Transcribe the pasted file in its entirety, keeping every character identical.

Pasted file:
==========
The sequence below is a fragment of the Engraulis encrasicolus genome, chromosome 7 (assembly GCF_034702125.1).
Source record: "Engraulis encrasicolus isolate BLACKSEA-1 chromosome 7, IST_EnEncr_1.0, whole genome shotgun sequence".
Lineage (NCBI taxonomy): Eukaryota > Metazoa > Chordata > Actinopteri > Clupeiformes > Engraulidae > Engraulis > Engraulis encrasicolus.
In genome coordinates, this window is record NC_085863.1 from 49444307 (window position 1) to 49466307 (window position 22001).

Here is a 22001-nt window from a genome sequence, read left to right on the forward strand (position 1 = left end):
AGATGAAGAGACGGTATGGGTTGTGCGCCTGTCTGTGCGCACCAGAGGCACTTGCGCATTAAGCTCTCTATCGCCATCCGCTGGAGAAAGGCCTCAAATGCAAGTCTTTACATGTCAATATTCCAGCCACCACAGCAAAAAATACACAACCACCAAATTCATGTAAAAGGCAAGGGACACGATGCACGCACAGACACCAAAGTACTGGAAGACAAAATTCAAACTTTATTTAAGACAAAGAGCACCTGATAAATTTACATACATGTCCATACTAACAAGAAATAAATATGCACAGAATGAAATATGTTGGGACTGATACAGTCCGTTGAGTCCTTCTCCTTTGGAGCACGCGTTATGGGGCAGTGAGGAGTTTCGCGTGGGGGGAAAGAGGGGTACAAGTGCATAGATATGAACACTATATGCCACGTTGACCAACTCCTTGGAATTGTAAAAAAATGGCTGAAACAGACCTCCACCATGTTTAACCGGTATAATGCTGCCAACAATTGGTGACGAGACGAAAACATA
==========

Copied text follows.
The sequence below is a fragment of the Engraulis encrasicolus genome, chromosome 7 (assembly GCF_034702125.1).
Source record: "Engraulis encrasicolus isolate BLACKSEA-1 chromosome 7, IST_EnEncr_1.0, whole genome shotgun sequence".
Lineage (NCBI taxonomy): Eukaryota > Metazoa > Chordata > Actinopteri > Clupeiformes > Engraulidae > Engraulis > Engraulis encrasicolus.
In genome coordinates, this window is record NC_085863.1 from 49444307 (window position 1) to 49466307 (window position 22001).

Here is a 22001-nt window from a genome sequence, read left to right on the forward strand (position 1 = left end):
AGATGAAGAGACGGTATGGGTTGTGCGCCTGTCTGTGCGCACCAGAGGCACTTGCGCATTAAGCTCTCTATCGCCATCCGCTGGAGAAAGGCCTCAAATGCAAGTCTTTACATGTCAATATTCCAGCCACCACAGCAAAAAATACACAACCACCAAATTCATGTAAAAGGCAAGGGACACGATGCACGCACAGACACCAAAGTACTGGAAGACAAAATTCAAACTTTATTTAAGACAAAGAGCACCTGATAAATTTACATACATGTCCATACTAACAAGAAATAAATATGCACAGAATGAAATATGTTGGGACTGATACAGTCCGTTGAGTCCTTCTCCTTTGGAGCACGCGTTATGGGGCAGTGAGGAGTTTCGCGTGGGGGGAAAGAGGGGTACAAGTGCATAGATATGAACACTATATGCCACGTTGACCAACTCCTTGGAATTGTAAAAAAATGGCTGAAACAGACCTCCACCATGTTTAACCGGTATAATGCTGCCAACAATTGGTGACGAGACGAAAACATA